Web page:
Metaphyseal-diaphyseal Angle (Drennan)[5][6]

  • This angle is between the line connecting metaphyseal beaks and a line perpendicular to the longitudinal axis of the tibia. Greater than 16° is considered abnormal and has a 95% chance of progression. Drennan angles between 11-16° necessitate close observation for the progression of tibia vara. Angles <10° has a 95% chance of natural resolution of the bowing.
  • The angular abnormalities include intra- and extra-articular varus malalignment, internal tibial rotation, procurvatum, distal tibial valgus, lateral and medial laxity, and distal femoral deformities.

MRI evaluates cartilage, menisci, ligaments, and vascularity of physis effectively. MRI detects cartilaginous changes effectively compared to radiographs. That's why it is more accurate than radiograph in measuring the slope as the main pathological lesion is tibial cartilage at epiphysis.[7] Thus, gadolinium-enhanced MRI is particularly helpful in neglected or delayed forms seen after four years of age but before the development of radiographic epiphysiodesis. Conservative treatment of the growth plate is a rational option when the MRI shows a homogeneous vascular supply with no signal abnormalities at the growth plate. Patients with uncontrolled obesity, progressive varus malalignment, and MRI evidence of impaired growth plate vascularity invariably progress to asymmetrical epiphysiodesis.

Treatment / Management

The treatment of Blount's disease depends upon the age of the child and the severity of the deformity. 


Bracing used generally extended from the upper thigh to the foot and applied valgus force to the knee. Commonly, KAFO is used. Orthotic treatment may be useful when started before three years of age in non-obese children who wear the brace chiefly at night. The treatment should be continued for one year. However, even with orthotic treatment, osteotomy must be performed before four years of age when indicated. The available level of evidence is not sufficient to support the efficacy of orthotic treatment. An important limitation of this treatment is that braces are complicated to impose on boisterous obese children younger than three years of age.[8] In patients with progressive early-onset Blount disease, surgical axis re-alignment before four years of age ensures a full recovery in 80% of cases. Lateral thrust upon weight-bearing is a characteristic sign that marks the onset of mechanical knee failure.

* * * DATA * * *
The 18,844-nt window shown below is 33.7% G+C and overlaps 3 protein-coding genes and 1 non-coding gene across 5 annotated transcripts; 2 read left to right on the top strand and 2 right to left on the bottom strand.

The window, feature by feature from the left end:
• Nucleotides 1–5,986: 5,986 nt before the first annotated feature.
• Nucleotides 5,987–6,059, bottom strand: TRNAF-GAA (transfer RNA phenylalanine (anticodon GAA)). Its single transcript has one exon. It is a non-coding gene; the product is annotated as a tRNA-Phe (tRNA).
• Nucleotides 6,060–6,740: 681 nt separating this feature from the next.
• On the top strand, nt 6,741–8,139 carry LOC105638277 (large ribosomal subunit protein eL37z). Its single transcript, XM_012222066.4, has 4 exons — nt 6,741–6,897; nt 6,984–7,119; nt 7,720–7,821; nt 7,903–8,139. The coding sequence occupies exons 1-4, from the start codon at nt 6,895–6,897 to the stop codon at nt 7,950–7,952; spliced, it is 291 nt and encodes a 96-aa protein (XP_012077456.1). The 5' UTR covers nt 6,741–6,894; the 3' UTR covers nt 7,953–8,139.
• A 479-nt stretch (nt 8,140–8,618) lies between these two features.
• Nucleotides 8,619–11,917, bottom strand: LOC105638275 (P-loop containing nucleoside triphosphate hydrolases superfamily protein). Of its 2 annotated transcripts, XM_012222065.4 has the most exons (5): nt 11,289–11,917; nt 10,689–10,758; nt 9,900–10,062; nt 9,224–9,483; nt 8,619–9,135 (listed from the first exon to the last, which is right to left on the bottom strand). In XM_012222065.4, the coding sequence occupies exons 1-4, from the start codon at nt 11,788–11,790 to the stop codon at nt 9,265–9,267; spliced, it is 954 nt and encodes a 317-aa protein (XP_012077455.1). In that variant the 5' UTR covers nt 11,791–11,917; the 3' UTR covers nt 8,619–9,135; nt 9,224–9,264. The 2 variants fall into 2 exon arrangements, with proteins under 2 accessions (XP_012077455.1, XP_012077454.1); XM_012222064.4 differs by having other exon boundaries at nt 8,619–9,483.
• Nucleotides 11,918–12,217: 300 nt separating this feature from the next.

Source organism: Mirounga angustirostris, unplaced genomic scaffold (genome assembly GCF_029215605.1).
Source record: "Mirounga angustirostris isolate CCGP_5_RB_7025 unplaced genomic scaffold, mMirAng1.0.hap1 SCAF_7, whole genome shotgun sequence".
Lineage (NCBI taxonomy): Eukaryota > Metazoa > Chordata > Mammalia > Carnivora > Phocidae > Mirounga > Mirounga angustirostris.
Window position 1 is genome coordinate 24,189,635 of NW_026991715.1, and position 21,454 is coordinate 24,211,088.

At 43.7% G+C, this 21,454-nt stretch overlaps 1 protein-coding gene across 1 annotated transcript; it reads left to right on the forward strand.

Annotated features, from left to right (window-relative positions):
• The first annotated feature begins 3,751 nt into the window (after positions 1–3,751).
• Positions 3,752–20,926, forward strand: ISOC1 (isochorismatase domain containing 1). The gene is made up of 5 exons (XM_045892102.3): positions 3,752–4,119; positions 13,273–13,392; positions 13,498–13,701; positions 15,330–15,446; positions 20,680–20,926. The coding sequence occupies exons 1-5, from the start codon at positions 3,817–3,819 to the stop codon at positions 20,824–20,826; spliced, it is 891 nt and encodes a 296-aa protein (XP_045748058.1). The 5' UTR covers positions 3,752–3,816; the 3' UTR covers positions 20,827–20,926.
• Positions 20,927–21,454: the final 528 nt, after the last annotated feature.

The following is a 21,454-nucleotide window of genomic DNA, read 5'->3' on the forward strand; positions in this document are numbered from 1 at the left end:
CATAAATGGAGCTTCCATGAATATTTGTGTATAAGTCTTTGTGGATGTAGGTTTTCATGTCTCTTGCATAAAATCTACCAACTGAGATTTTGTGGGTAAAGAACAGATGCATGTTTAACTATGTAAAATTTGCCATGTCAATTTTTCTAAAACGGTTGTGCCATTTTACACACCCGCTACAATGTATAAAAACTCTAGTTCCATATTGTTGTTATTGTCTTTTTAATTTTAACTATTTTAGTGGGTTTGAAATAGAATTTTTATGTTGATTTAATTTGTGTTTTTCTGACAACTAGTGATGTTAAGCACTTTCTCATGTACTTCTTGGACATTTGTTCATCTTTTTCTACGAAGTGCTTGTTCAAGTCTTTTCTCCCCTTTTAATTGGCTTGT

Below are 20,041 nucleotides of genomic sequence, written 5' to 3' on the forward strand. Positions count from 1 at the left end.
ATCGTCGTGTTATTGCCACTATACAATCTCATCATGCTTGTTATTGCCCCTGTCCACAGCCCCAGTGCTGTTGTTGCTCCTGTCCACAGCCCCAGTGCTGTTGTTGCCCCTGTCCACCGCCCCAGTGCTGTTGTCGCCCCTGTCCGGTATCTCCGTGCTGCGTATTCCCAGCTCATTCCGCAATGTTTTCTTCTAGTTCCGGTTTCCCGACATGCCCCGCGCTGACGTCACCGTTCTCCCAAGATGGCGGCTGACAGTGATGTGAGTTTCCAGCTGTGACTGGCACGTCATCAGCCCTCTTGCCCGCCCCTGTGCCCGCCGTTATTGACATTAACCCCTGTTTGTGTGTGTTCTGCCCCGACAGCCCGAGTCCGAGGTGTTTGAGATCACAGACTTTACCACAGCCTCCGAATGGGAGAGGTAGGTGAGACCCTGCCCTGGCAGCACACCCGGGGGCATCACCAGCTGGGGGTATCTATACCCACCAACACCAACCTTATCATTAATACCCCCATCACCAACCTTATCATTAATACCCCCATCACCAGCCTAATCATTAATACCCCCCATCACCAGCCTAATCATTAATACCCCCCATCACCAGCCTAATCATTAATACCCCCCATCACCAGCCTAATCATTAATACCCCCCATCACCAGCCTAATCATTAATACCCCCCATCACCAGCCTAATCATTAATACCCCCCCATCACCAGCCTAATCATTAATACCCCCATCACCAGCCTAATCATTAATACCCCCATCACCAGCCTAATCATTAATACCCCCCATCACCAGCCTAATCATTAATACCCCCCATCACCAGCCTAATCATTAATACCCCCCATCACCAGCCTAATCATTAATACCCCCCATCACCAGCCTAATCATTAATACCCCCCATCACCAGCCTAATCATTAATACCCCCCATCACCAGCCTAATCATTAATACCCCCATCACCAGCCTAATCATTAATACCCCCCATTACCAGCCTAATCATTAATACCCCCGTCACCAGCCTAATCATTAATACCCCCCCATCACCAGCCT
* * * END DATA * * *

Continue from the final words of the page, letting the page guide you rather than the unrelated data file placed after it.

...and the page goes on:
Graded Growth

Hemiepiphysiodesis of the lateral epiphysis with staples, pin, tension band plating is commonly used procedures. A minimum of 4 years of growth should be there to make this procedure successful. According to the Hueter-Volkmann principle, compression inhibits longitudinal growth. This forms the basis of this type of treatment modality.


Re-alignment osteotomy is usually performed before four years of age in patients with documented and progressive Blount disease (FDF stage 1) who exhibit risk factors.[9] Proximal tibia/fibula osteotomy, with goals of correction including overcorrection to valgus not indicated (as is the case in infantile Blount) and striving for neutral mechanical axis. Two techniques are utilized, a) high tibial osteotomy with rigid internal fixation and the osteotomy with external fixation and gradual correction; b) high tibial osteotomy with rigid internal fixation, with the closing wedge, opening wedge, dome, serrated and inclined osteotomies.

There are also a variety of fixation devices, including cast, pins and wires, screws, plates, and screws. Along with varus distal fragment is fixed in translation and external rotation to correct external rotation deformity. Other associated surgical procedures such as bar resection and medial plateau elevation should be done in the same sitting along with osteotomy. If the bar is more than 50% area, hemiepiphysiodesis should be done. The level of osteotomy should be below tibial tuberosity to avoid patella Baja leading to extensor insufficiency and knee pain. Any child more than three years irrespective of the stage, stage III patients irrespective of age are ideal candidates of adolescent variant, and the osteotomy is the only available treatment.